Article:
The credit-wary environment that took hold of the loan market at the end of 2000 produced a resurging interest among lenders in asset-based loans. Now, it seems that this interest is being taken a step further as asset-based lenders look at ways of taking their asset-based loans off-balance-sheet by packaging them in CLOs.

Dan Gates, senior vice-president in the bank loan ratings group at Moody's Investors Service, says that the increased interest in asset-based lending is largely driven by a need to "have better control over security and reduce losses." With credit concerns intensifying, especially with default rates on the rise, lenders are more vigilantly monitoring how and to whom they lend their capital.

In an asset-based loan, asset coverage is considered especially strong. Banks are lending against the borrower's specific assets rather than making a credit judgment on a company based on projected cash flows. The structural features of this type of lending not only minimize the advances made toward the liquidation value of the collateral but also provide early warning signs against credit deterioration. They're generally viewed as a safer investment, according to a recent Fitch report

Further, asset-based lenders are a highly specialized group of lenders - which includes Heller Financial, Foothill, The CIT Group - who have the infrastructure in place to do the monitoring required for these types of loans. They are able to perform the intense, ongoing surveillance of the credit through the life of the loan.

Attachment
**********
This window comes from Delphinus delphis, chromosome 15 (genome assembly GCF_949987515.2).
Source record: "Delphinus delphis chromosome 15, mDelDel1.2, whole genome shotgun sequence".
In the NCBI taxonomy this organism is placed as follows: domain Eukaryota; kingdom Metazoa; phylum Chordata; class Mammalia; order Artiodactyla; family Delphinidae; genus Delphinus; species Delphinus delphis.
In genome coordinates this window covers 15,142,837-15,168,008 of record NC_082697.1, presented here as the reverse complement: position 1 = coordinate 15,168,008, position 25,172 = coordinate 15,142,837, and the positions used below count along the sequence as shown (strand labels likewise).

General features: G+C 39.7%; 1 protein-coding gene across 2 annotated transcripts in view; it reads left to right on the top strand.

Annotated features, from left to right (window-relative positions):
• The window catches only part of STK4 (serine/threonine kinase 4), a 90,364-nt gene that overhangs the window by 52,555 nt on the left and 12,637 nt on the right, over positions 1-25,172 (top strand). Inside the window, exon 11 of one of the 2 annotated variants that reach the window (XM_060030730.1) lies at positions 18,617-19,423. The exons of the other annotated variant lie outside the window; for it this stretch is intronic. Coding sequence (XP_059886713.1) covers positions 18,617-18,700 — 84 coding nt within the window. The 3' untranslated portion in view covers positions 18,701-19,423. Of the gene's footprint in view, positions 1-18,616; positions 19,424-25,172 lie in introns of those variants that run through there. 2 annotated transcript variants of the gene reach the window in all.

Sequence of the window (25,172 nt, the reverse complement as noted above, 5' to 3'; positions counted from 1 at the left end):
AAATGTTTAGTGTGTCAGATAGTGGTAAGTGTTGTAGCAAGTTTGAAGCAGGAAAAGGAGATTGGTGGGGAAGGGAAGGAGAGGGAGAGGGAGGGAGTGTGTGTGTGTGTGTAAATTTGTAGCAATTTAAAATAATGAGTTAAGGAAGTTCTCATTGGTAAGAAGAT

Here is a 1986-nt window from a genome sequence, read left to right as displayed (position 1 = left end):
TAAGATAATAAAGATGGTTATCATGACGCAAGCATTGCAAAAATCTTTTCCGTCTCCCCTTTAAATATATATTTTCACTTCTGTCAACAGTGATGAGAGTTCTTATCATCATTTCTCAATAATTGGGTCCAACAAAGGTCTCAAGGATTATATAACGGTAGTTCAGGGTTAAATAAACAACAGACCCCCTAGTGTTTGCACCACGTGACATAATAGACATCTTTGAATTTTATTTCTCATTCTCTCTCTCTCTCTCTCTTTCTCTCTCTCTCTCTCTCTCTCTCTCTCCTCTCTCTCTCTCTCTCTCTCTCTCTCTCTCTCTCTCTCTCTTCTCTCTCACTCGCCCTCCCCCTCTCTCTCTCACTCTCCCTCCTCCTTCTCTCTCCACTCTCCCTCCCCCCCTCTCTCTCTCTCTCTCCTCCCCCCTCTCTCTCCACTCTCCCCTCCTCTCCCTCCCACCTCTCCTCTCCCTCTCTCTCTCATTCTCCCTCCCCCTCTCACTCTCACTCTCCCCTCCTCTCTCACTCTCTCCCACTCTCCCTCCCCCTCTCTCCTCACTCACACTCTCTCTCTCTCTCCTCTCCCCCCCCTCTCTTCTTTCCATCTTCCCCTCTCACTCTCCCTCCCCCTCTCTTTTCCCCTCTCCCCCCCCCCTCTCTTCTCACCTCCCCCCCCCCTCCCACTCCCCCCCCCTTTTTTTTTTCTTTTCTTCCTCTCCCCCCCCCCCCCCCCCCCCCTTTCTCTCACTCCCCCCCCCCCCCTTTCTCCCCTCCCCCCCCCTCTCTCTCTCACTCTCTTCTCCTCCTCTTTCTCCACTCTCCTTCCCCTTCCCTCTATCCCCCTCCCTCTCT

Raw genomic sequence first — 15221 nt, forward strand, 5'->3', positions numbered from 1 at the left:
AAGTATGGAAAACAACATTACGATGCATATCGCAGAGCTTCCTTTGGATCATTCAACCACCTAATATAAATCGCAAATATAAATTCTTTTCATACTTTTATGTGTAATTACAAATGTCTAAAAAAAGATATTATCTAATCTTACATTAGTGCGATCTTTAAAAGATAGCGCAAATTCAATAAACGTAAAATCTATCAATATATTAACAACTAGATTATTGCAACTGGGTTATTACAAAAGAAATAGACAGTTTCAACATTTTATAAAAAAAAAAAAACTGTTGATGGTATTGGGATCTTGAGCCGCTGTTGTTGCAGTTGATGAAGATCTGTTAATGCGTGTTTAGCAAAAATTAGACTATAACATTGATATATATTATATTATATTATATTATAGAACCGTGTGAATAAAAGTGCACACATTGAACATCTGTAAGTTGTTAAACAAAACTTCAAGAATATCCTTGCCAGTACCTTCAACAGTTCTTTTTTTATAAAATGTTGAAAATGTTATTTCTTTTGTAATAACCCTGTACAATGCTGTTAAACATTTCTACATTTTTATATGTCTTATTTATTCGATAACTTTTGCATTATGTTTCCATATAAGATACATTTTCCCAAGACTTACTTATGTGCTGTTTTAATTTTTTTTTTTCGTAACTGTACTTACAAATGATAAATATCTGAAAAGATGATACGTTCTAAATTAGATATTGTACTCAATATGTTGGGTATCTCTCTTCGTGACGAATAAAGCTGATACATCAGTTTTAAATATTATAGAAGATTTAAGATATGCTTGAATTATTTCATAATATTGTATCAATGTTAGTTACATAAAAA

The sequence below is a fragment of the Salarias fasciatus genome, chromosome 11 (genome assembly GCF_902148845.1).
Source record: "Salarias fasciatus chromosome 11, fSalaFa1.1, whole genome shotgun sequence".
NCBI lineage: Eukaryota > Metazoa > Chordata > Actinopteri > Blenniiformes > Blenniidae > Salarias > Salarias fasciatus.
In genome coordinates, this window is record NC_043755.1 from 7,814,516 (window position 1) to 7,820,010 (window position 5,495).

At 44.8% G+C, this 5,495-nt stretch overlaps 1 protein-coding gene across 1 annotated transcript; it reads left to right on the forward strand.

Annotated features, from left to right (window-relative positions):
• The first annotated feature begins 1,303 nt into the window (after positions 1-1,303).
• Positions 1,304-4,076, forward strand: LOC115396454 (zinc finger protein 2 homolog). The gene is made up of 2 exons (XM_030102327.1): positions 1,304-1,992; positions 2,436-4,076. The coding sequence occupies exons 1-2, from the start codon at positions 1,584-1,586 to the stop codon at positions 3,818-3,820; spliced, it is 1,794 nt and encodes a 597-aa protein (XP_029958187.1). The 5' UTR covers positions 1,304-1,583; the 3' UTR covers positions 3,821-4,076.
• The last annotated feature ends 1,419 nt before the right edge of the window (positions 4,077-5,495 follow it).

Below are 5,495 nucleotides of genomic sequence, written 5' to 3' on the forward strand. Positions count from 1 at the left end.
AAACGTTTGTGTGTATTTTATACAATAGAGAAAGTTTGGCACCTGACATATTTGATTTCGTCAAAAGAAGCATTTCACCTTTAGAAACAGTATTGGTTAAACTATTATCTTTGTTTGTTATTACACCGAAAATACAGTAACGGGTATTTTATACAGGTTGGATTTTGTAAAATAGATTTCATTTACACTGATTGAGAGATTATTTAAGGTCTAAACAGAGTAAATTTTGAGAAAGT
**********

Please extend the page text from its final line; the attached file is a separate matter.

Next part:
The Hitch

The first CLO deals backed by asset-based loans are likely to come out in the third quarter of this year, analysts say. One challenge in structuring these CLOs will be to find ways of properly incorporating the asset-based structural features into a securitized product.

Unlike other senior secured loans that have gone into CLOs thus far, the majority of asset-based deals are working capital revolvers. When looking at a CLO from both an asset and a liability standpoint, this may pose a problem.

As the asset side fluctuates with revolver usage, the liability side would have to be able to fluctuate as well or else borrowers would have a negative draw if debt were outstanding with no asset supporting it. Aside from this, though lenders to these deals have committed specific amounts, the borrowings on these transactions are based on availability, so the committed amount is usually not available at any given time.

However, these revolvers usually have a core base of outstandings. A way around the problem of fluctuation would be to divide the revolver between core outstandings and additional borrowings. Only the core outstandings, which are constantly available, will be placed into the CLO. This would cause CLOs with this kind of collateral to be smaller, explained Michael Romer, author of the Fitch report.

Meanwhile, bankers expect to see fund managers running arbitrage CLOs to take a harder look at asset-based loans. They, too, are looking for ways to shore up assets in their collateral pools, and asset-based loans could be just the answer.

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